Resistance to the Aqueduct | Los Angeles Aqueduct Digital Platform

Resistance to the Aqueduct

Thursday, October 31st, 2013

In order to build the LA Aqueduct, city officials had to acquire the water rights to Owens Valley as well as legal rights of way to build the aqueduct across federal lands between Owens Valley and Los Angeles. They accomplished this by blocking the federal Bureau of Reclamation’s plans to build an agricultural irrigation system for Owens Valley and by successfully lobbying President Theodore Roosevelt in 1906. Finally, they passed a $23 million bond measure in Los Angeles in 1907 to cover aqueduct construction costs. Public opinion in Los Angeles was favorable to the project, although it was not widely known that the initial water would be used to develop the San Fernando Valley, rather than to supply water to the current city populace. The economic opportunism of many of the aqueduct’s masterminds is evident in the formation of the syndicate of investors who purchased huge swaths of the San Fernando Valley with this inside information. The original name of present-day Canoga Park, “Owensmouth,” reflects the boosterism redolent of the suburban development of the San Fernando Valley, although this particular community’s name was misleading—“Owensmouth” used well water until its annexation into Los Angeles in 1917. It was finally renamed in 1931, significantly after years of increasing tension between Inyo County and Los Angeles over water rights.

Owens Valley Herald cartoon from May 19, 1926, John Randolph Haynes Papers (Collection 1241).
Department of Special Collections, Charles E. Young Research Library, UCLA.

The methods used by Los Angeles Mayor Frederick Eaton and LADWP Superintendent William Mulholland to secure these water rights remain highly controversial, and the tensions between Owens Valley residents and the Los Angeles DWP resulted in the infamous “California Water Wars.” In the mid-1920’s civil resistance to the aqueduct in Owens Valley took a more violent turn. Multiple incidents of dynamiting took place during those years, and in 1924 an anti-aqueduct party occupied the Alabama Gates, temporarily disabling the aqueduct.

Two men examining kit of dynamite and wire found during sabotage incidents of Owens Valley Aqueduct, Calif., circa 1924,
Los Angeles Times Photographic Archives (Collection Number 1429). UCLA Library Special Collections, Charles E. Young Research Library, UCLA.

A series of political cartoons from the Owens Valley Herald (which advertised itself as “A Home Paper for Home People” and “Inyo County’s Leading Newspaper) demonized the Los Angeles Water Board as pillaging water resources from the region. The front-page images portrayed members of the DWP as vultures, criminals, and predators (LSC Collection 1241, Box 23, Folder 19).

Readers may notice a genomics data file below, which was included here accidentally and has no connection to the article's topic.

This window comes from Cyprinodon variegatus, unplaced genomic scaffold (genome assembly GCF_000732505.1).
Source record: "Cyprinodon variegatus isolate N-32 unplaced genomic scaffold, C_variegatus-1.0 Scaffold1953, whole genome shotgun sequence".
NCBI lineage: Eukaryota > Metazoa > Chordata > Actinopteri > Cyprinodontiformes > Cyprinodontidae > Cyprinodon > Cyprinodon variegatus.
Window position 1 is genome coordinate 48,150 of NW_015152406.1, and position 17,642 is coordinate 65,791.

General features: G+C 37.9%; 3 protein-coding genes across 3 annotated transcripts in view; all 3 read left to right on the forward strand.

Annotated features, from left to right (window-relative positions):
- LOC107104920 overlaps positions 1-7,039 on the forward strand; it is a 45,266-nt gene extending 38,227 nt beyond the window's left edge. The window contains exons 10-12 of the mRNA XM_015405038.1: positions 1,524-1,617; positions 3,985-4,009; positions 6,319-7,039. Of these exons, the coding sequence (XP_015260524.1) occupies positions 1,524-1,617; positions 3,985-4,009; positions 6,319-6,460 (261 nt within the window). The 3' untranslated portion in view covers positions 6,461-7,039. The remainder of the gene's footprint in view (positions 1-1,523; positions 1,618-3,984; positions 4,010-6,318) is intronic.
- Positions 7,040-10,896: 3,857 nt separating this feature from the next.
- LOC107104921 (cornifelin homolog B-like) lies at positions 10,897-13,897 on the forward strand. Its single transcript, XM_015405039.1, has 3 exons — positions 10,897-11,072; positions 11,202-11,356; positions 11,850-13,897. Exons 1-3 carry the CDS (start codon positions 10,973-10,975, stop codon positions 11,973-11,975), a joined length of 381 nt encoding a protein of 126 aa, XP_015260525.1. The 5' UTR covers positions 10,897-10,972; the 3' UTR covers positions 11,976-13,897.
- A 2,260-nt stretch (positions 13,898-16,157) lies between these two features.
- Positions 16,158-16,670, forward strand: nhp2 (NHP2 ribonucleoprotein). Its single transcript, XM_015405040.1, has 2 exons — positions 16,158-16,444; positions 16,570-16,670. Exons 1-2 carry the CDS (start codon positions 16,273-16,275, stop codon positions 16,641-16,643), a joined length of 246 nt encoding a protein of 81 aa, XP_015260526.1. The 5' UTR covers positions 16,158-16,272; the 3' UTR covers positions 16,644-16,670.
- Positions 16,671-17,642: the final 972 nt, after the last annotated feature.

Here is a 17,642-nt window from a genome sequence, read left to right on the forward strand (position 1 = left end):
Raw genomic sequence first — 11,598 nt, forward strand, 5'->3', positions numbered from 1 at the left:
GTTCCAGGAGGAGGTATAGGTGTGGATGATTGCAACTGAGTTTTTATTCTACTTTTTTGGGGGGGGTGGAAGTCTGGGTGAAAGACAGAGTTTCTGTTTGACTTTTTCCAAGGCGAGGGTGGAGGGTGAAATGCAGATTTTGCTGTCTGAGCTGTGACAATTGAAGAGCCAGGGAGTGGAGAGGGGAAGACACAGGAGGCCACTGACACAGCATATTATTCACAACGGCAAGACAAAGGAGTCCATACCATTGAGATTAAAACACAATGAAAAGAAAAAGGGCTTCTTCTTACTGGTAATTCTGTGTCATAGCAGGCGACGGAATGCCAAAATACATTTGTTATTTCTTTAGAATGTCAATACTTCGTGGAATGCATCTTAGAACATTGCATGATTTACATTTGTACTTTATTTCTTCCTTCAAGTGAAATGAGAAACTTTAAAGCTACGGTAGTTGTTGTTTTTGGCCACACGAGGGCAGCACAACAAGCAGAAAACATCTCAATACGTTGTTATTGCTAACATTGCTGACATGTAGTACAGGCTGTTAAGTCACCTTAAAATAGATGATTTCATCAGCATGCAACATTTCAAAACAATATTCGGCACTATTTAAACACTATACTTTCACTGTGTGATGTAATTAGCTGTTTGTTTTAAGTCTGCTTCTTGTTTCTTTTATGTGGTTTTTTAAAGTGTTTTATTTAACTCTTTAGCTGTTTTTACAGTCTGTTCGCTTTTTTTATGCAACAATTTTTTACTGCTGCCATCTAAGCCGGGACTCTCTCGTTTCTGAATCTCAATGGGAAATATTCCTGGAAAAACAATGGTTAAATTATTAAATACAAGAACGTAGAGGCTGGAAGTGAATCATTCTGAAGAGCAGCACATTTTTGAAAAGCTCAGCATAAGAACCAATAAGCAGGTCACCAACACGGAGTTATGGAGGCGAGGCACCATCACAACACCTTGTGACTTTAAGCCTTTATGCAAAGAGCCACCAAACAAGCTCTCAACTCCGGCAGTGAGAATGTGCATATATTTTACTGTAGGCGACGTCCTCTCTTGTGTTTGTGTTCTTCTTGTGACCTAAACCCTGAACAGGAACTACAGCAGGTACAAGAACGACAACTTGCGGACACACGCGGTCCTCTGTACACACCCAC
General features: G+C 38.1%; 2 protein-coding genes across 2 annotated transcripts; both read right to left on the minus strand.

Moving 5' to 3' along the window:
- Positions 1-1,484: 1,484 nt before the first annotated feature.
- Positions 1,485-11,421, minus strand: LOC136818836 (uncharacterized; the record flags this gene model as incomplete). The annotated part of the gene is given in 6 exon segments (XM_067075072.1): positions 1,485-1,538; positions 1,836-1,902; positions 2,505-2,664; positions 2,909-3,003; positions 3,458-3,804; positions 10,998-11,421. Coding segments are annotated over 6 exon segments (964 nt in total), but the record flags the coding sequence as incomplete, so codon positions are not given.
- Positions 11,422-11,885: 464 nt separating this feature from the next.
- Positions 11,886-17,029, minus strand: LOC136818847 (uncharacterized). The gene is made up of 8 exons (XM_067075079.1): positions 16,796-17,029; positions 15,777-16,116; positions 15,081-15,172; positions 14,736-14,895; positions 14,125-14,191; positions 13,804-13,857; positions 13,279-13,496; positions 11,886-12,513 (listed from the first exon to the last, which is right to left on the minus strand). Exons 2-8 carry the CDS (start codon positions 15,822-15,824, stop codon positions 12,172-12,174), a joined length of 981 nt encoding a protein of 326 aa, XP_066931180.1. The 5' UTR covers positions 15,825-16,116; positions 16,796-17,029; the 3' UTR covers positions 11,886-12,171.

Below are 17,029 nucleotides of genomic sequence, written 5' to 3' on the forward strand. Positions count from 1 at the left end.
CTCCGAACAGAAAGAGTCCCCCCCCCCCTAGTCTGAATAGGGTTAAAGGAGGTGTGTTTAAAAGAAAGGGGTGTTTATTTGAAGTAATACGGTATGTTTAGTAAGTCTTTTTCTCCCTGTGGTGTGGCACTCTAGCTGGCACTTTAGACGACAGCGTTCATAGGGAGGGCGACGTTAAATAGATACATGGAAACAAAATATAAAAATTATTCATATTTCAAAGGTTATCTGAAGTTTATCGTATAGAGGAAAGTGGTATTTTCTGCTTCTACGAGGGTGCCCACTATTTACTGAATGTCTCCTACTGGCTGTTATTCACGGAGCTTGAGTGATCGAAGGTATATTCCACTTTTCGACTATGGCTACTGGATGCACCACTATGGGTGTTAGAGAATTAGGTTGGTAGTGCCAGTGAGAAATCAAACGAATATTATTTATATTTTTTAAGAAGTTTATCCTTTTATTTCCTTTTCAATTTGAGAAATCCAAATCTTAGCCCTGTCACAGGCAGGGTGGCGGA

Owens Valley Herald cartoon from April 21, 1926, John Randolph Haynes Papers (Collection 1241).
Department of Special Collections, Charles E. Young Research Library, UCLA.

On April 28, 1926, the editor of the Owens Valley Herald Harry A. Glasscock published an open letter to the state newspapers addressing rumors that the Water Board of Los Angeles had considered prosecuting him for criminal libel and mounted an impassioned defiance of the city’s authorities:

If the members of the Board had one bit of manhood in their make-up, they would welcome a complete public investigation of their affairs in Owens Valley; but that manhood is one thing they lack. They will continue to hide behind their smoke screen of lying propaganda and will continue to be a disgrace to their city and to the whole state.

Despite the resistance of Glasscock and other Owens Valley advocates, their efforts were derailed by the collapse of Inyo County Bank and the economic repercussions for local businesses, whose prospects were already strained by projected water shortages.

The aqueduct’s diversion of the Owens River, compounded by the extension of the aqueduct to Mono Basin and the completion of a second aqueduct in 1970, devastated both agriculture and local ecosystems in the Owens Valley. In the 1970s, Inyo County resorted to legal means to address the ecological degradation produced by surface and groundwater diversion. Citing the California Environmental Quality Act, Inyo County sued Los Angeles, and subsequent decades of litigation, compromise, and advocacy have resulted in some modest improvements in the preservation of water resources for Owens Valley. Despite this, a long-term trend of desertification continues to threaten ecosystems in Owens Valley.


By Sara V. Torres, a Ph.D. candidate in English at UCLA and an assistant editor of Boom. Her research and teaching focus on medieval and early modern English literature and digital and environmental humanities. []